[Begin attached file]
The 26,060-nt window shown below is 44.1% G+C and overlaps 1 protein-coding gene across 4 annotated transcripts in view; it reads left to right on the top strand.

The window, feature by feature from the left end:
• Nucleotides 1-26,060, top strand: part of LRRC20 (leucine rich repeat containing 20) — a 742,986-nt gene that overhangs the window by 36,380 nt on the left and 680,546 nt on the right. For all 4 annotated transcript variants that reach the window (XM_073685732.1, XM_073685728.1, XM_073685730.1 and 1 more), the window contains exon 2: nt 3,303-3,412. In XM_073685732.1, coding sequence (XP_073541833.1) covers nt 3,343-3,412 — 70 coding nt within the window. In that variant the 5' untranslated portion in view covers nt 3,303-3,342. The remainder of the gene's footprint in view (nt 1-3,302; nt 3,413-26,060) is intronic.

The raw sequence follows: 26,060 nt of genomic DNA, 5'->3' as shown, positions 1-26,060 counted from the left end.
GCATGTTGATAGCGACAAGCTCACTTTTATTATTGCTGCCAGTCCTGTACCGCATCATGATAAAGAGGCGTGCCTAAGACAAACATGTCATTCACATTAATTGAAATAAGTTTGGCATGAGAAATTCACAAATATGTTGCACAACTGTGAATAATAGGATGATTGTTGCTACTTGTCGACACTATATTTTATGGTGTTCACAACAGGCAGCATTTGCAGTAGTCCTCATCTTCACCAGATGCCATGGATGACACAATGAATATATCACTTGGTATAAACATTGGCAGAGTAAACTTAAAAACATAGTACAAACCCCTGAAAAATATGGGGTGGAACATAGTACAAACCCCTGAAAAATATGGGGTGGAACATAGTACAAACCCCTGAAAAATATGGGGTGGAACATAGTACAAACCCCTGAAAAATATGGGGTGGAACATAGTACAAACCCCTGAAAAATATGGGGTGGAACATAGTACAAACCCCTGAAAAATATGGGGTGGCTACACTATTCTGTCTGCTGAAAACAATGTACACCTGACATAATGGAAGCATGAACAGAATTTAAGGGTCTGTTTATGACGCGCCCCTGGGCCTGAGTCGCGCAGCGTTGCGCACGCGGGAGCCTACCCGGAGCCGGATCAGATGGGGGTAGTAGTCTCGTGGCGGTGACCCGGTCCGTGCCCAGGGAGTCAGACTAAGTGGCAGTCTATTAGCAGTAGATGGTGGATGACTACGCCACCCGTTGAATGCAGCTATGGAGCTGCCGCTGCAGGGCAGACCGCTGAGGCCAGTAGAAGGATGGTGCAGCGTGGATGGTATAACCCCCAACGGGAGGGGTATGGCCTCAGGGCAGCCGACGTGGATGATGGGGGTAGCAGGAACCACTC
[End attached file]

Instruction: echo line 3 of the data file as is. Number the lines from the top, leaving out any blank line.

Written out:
• Nucleotides 1-26,060, top strand: part of LRRC20 (leucine rich repeat containing 20) — a 742,986-nt gene that overhangs the window by 36,380 nt on the left and 680,546 nt on the right. For all 4 annotated transcript variants that reach the window (XM_073685732.1, XM_073685728.1, XM_073685730.1 and 1 more), the window contains exon 2: nt 3,303-3,412. In XM_073685732.1, coding sequence (XP_073541833.1) covers nt 3,343-3,412 — 70 coding nt within the window. In that variant the 5' untranslated portion in view covers nt 3,303-3,342. The remainder of the gene's footprint in view (nt 1-3,302; nt 3,413-26,060) is intronic.